A fan theory suggests Jaws 3 shark might actually be a megalodon. The original concept for the third Jaws movie has been well-documented, with the sequel originally being developed as a parody. Titled Jaws 3, People 0, this madcap comedy would have charted a disastrous attempt to make a third movie, but it was canceled after Universal decided mocking its own franchise was a bad move. In hindsight, maybe the parody route would have been the way to go, as the resulting sequel was critically derided.
Making use of a short-lived revival of the 3-D format, Jaws 3D saw a huge great white shark accidentally swimming into SeaWorld Florida and eating its way through the staff when it becomes trapped. Despite such a unique locale, the sequel is weirdly lifeless for long stretches and is more concerned with the dull relationship between Mike Brody (Dennis Quaid) and his girlfriend Kathryn (Bess Armstrong) than the shark. The film is also infamous for its terrible special effects, including the finale "showstopper" where Jaws 3's shark smashes through an underwater control room.
In a time before franchises became a big thing, Jaws 3 still performed respectably at the box office. While the previous movies played fast and loose with the behavior and sizes of real great white sharks, the third film dialed the implausibility way higher. In addition to growling constantly - impossible, since sharks have no vocal cords - or swimming backward, Jaws 3's shark is also 35 feet in length. A theory suggests that instead of being a great white, Jaws 3's beast is actually a megalodon.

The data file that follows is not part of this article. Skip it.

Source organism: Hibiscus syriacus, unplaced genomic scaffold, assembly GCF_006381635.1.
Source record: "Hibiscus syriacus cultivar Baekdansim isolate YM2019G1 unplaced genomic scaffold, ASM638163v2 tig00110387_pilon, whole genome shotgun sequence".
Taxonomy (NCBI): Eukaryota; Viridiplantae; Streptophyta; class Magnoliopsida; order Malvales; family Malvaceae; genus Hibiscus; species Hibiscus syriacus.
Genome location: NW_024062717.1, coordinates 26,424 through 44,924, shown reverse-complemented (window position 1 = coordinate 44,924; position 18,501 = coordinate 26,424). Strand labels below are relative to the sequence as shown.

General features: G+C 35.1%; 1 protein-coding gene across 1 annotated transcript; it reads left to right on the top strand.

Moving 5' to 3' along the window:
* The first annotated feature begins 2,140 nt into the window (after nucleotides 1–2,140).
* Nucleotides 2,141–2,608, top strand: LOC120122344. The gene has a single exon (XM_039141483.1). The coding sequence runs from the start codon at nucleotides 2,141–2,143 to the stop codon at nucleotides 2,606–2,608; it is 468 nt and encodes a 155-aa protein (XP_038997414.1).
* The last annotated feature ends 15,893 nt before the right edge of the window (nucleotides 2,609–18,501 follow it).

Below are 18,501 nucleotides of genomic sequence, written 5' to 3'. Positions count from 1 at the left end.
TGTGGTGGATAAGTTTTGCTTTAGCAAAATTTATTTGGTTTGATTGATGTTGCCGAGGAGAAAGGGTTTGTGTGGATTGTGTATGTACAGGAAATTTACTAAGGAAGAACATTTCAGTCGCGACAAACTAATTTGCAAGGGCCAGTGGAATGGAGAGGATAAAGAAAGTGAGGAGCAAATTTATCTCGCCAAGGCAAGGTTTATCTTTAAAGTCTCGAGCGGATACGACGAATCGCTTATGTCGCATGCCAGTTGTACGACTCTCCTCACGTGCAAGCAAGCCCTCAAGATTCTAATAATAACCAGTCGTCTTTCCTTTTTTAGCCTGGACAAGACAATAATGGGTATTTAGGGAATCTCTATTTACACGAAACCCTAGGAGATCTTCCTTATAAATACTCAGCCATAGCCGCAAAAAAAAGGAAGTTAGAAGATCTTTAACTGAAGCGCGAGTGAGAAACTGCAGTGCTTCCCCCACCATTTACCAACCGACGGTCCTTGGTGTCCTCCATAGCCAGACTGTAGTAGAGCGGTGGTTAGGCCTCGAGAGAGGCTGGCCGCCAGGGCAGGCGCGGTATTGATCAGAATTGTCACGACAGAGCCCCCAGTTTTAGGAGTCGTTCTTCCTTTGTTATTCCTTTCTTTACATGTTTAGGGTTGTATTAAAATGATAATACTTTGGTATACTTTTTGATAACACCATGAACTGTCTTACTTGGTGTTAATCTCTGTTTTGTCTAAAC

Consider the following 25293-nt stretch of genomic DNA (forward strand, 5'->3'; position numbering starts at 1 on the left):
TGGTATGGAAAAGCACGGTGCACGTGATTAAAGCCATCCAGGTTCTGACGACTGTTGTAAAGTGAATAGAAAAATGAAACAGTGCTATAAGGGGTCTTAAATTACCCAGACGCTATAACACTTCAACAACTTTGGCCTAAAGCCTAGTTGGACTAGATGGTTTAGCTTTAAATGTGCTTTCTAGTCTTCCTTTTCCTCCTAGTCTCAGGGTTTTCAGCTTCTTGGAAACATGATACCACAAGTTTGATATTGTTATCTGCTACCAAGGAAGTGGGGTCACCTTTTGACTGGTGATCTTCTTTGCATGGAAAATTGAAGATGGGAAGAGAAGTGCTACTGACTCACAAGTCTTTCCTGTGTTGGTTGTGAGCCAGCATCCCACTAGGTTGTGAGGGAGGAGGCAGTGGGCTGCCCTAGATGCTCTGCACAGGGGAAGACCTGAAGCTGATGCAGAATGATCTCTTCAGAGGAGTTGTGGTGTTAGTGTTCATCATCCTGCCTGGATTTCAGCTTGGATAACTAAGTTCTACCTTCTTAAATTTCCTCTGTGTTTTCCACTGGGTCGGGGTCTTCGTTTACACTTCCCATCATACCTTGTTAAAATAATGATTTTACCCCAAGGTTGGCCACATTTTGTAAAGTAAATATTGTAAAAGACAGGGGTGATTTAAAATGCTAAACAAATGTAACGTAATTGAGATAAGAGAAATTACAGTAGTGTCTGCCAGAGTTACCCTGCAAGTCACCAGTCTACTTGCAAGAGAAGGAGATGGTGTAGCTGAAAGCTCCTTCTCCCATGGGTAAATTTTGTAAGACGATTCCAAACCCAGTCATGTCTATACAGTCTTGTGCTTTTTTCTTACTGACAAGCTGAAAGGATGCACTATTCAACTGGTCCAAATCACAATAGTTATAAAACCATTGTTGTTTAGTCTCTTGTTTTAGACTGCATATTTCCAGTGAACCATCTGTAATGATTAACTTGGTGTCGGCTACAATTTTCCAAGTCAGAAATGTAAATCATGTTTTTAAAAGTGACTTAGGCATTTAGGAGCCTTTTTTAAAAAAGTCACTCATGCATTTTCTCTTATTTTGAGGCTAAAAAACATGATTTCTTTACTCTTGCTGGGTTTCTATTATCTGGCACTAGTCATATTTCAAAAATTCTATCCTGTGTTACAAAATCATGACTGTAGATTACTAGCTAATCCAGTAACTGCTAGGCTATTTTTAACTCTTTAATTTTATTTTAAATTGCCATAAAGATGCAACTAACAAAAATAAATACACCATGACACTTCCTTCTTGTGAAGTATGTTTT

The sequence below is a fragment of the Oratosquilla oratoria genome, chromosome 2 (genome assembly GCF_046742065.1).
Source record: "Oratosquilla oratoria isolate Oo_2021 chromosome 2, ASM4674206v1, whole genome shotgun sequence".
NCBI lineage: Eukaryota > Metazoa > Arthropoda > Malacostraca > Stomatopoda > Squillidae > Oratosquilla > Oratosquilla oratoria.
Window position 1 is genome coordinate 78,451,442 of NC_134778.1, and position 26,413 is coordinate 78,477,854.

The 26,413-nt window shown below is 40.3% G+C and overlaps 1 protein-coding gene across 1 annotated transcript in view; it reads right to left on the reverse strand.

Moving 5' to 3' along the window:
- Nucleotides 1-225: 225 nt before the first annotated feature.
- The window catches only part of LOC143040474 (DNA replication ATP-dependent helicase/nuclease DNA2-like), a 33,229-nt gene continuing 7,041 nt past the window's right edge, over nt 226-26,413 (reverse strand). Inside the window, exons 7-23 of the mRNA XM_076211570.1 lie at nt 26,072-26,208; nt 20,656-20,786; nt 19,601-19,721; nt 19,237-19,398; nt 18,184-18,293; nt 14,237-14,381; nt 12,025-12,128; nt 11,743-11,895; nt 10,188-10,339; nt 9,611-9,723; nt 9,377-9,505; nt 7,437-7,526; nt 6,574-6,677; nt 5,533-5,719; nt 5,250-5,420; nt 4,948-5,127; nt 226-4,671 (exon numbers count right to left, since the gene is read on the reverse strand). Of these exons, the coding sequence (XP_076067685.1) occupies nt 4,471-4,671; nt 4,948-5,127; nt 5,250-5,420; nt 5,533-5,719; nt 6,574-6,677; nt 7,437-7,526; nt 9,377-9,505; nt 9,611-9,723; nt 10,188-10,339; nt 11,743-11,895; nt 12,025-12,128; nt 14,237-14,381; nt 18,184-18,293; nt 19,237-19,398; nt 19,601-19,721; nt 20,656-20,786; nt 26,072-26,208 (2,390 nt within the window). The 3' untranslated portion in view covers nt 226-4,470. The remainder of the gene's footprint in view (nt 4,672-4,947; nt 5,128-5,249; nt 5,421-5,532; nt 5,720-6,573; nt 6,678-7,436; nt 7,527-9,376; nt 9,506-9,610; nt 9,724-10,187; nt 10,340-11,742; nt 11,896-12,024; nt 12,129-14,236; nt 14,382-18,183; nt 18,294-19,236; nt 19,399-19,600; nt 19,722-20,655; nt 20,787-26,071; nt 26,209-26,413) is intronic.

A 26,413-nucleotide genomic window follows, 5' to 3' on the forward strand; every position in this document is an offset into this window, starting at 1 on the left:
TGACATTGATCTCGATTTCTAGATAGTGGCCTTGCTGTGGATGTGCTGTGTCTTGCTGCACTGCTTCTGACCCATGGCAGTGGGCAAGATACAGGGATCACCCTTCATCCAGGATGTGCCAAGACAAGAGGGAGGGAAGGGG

The largest great white sharks on record have measured between 21 to 23 feet in length at the maximum, so obviously, Jaws 3's shark surpasses that. This suggests it's not a great white at all and could be a megalodon. A common misconception is that the megalodon and the great white shark are closely related, which is something scientists have since debunked. That's not to say they looked entirely dissimilar, and according to Smithsonian Ocean, male megs ranged in length from 34 to 47 feet while females averaged 44 to 56 feet. That makes this Jaws 3 theory somewhat plausible - although how the beast isn't extinct is another question.
That said, Jaws 3's story contradicts this reading. A key storyline sees the staff capture a baby great white, who later dies in captivity. Kathryn - a marine biologist - later identifies the creature as the baby shark's mother, obviously identifying the shark as a great white too. While Kathryn might be mistaken, the odds of two unrelated sharks - a great white and a megalodon - happening to swim into SeaWorld at the same time is borderline astronomical. It's also likely the only consideration Jaws 3's - which Speilberg rejected - filmmakers gave to the shark's impossible size is the notion that bigger was scarier.